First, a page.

“The number of persons in Europe subject to community sanctions and measures (CSM) ­ usually known as alternatives to imprisonment – under the supervision of probation agencies is increasing, according to the Council of Europe annual SPACE II survey, published today, whilst at the same time the prison population is falling. (…)

On 31 January 2018 there were 1,810,357 people in Europe under the supervision of the 41 probation agencies participating in the survey, which represents an overall probation population rate of 169 probationers per 100,000 inhabitants.”

4.  EU Justice Scoreboard 2019: results show the continuing need to protect judicial independence (European Commission press release, pdf):

“Today, the European Commission publishes the 2019 EU Justice Scoreboard, which gives a comparative overview of the independence, quality and efficiency of justice systems in EU Member States.

It provides national authorities with information to help them improve their justice systems. The results are mixed and show relative improvements with regard to the efficiency of justice systems and the quality of justice. At the same time, the Scoreboard shows there are growing challenges with regard to the perception of judicial independence.

…One of the new elements of the 2019 EU Justice Scoreboard is that it provides an overview of disciplinary regimes regarding judges in national justice systems and safeguards in place to prevent political control of judicial decisions. The Scoreboard also presents the management of powers over national prosecution services justice systems, including the appointment and dismissal of prosecutors, which are key indicators for the independence of a prosecution service.”

See: The 2019 EU Justice Scoreboard (pdf)

5.  MI5 slapped on the wrist for ‘serious’ surveillance data breach (The Register, link):

“Auditors poked around for a week after too many Peeping Toms had a trawl.

Home Secretary Sajid Javid has confessed to Parliament that MI5 bungled the security of “certain technology environments used to store and analyse data,” including that of ordinary Britons spied on by the agency.

In a lengthy Parliamentary statement made last week, Javid obliquely admitted that spies had allowed more people to help themselves to its treasure troves of data on British citizens than was legally allowed.”

6.  Council of the European Union: Interoperability between EU information systems: Council adopts regulations (link):

“Today, the Council adopted two regulations establishing a framework for interoperability between EU information systems in the area of justice and home affairs. Easier information sharing will considerably improve security in the EU, allow for more efficient checks at external borders, improve detection of multiple identities and help prevent and combat illegal migration. All this while safeguarding fundamental rights.”

7.  Germany: anti-torture committee calls on authorities to ensure better treatment of foreign nationals being removed by air (CoE, link):

“The monitoring of a return flight of Afghan nationals from Munich to Kabul (Afghanistan) on 14 August 2018 is the subject of a new report published today by the Council of Europe’s Committee for the Prevention of Torture and Inhuman or Degrading Treatment or Punishment (CPT) (See the executive summary).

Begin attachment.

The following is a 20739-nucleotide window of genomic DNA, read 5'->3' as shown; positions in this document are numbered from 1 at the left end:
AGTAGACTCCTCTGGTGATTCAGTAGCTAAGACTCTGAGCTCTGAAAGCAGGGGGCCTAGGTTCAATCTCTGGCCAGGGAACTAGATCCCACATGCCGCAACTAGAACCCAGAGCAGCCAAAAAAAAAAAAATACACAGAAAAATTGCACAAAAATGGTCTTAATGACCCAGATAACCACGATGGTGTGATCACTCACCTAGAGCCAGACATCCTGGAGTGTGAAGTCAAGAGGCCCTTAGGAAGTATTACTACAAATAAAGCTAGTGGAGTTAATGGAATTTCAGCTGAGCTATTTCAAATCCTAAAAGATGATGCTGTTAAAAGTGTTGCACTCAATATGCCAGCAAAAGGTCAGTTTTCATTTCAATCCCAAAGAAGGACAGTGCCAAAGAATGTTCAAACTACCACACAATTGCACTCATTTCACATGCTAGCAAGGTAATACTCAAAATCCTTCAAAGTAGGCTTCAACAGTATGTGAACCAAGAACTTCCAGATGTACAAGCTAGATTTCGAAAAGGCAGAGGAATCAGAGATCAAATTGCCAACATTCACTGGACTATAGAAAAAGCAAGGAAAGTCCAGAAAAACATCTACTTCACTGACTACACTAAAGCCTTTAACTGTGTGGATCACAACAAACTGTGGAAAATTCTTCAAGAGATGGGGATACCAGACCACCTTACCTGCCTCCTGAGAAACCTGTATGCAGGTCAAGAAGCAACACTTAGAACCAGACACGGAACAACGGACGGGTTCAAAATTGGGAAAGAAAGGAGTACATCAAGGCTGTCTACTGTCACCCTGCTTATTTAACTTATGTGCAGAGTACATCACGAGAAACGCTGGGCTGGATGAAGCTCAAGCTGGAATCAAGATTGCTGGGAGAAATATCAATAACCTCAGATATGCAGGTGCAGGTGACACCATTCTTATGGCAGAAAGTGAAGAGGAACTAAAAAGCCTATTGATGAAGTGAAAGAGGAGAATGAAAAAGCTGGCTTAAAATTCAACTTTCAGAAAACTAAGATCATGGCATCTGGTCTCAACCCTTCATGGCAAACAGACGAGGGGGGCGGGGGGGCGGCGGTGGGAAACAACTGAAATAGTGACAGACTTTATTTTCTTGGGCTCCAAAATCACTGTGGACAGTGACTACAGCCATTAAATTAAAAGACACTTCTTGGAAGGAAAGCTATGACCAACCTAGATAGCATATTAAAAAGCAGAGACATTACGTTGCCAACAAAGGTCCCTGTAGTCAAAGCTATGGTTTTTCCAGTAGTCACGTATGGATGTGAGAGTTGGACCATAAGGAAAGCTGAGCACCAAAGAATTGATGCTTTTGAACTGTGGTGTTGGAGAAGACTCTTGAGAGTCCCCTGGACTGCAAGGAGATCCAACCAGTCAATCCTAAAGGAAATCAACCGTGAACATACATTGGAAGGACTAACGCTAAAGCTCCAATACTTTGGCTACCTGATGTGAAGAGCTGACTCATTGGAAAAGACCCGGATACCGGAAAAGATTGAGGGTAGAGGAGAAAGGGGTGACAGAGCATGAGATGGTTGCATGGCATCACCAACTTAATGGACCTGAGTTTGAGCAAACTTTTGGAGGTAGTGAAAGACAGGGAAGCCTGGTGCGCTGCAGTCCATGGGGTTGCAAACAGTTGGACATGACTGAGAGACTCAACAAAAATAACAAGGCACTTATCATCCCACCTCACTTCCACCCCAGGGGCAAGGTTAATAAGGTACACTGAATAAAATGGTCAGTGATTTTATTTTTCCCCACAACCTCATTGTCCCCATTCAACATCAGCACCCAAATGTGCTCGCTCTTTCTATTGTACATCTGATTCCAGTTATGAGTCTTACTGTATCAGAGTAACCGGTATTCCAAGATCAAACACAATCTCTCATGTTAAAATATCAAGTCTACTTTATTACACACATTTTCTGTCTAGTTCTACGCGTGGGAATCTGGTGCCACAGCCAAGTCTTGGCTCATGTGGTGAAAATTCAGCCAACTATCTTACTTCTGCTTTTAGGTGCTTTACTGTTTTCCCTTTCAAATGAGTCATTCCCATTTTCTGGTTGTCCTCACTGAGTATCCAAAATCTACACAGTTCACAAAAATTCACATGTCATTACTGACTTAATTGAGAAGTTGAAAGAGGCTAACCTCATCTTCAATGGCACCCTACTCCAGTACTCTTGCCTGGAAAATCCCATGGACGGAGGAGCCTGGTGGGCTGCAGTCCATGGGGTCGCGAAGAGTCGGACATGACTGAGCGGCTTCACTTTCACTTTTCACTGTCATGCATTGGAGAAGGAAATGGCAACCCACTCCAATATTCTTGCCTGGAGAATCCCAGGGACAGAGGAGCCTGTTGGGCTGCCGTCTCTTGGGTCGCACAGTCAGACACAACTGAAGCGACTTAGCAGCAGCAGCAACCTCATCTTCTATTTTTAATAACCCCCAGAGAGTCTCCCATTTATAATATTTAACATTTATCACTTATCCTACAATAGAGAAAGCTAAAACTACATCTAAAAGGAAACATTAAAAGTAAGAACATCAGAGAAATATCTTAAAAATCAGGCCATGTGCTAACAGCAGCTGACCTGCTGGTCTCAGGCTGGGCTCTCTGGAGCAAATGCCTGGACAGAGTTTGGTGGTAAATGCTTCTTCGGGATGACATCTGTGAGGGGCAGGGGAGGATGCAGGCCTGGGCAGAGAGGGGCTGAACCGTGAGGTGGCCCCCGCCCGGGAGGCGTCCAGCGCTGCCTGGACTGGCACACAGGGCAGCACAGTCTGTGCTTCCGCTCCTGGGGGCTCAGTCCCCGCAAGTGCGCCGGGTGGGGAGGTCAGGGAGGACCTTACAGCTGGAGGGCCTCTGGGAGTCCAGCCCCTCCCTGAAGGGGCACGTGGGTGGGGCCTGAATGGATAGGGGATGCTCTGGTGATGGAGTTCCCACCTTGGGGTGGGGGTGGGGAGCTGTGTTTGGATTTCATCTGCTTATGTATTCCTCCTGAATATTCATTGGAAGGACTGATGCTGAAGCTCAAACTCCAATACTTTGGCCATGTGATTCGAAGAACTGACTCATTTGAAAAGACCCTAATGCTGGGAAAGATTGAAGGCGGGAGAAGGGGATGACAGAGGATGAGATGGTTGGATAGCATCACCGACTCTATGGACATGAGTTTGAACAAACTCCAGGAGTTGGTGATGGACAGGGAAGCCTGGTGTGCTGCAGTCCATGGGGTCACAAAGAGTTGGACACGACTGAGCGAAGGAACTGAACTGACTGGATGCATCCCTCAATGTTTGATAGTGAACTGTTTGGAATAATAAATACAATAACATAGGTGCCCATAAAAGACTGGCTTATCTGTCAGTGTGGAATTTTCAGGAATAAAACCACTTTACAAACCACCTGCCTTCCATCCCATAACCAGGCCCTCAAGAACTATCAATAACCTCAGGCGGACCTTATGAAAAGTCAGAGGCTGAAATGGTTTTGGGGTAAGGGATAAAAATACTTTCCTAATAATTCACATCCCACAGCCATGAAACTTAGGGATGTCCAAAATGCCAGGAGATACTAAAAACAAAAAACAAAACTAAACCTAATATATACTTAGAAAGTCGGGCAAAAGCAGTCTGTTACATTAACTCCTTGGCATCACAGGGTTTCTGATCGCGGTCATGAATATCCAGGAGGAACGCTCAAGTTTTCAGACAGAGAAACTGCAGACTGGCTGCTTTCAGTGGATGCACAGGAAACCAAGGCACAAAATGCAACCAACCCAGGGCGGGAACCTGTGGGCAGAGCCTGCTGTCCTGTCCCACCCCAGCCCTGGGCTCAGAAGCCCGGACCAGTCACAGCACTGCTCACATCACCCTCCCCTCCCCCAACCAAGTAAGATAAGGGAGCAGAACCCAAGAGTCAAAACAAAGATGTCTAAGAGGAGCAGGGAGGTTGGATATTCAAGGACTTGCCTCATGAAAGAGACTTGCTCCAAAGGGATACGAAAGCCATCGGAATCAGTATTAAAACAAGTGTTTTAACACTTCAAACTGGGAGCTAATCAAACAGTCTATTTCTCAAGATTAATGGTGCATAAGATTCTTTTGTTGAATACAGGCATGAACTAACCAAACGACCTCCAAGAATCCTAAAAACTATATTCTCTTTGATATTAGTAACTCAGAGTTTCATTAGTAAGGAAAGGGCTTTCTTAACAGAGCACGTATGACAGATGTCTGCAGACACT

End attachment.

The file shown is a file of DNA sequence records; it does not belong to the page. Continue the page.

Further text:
8.  European Parliament: Study: The impact of the UK’s withdrawal on the institutional set-up and political dynamics within the EU (pdf):

“examines the impact of Brexit on the institutional balance within the Council and European Parliament, on the interinstitutional balance and on the necessity of Treaty changes, and delineates constitutional limits on the participation of non-Member States in EU policies.”

9.  Illegal push-backs and border violence reports – Balkan Region – April 2019 (pdf):

“The methodological process for these reports leverages the close social contact that we have as independent volunteers with refugees and migrants to monitor push-backs in the Western Balkans. When individuals return with significant injuries or stories of abuse, one of our violence reporting volunteers will sit down with the individuals to collect their testimonies.”

10.  Council of the European Union: Counter Terrorism: EU threat assessment in the field of counterterrorism (LIMITE doc no: 8127-19, pdf)

“In line with the agreed way forward, the Presidency drew up the current document on the basis of the EU INTCEN sixth monthly Islamist terrorist threat assessment and EUROPOL’s report.”

And Report to the European Parliament and national Parliaments on the proceedings of the Standing Committee on operational cooperation on internal security (COSI) for the period July 2017 – December 2018 (Council doc no: 7500-19, pdf);

“The Presidency of the Council has submitted to the Council the annexed report on the proceedings of the Standing Committee on operational cooperation on internal security (COSI) for the period July 2017 – December 20181.

In accordance with Article 71 of the Treaty on the Functioning of the European Union and Article 6(2) of the Council Decision establishing the Standing Committee on operational cooperation on internal security Council Decision establishing the Standing Committee on operational cooperation on internal security (COSI), the Council hereby transmits the said report to the national Parliaments.”

__________________________________________
Statewatch: Monitoring the state and civil liberties in Europe
c/o MDR,88 Fleet St, London EC4Y 1DH
tel: +44(0)203 691 5227
http://www.statewatch.org
e-mail: 
office@statewatch.org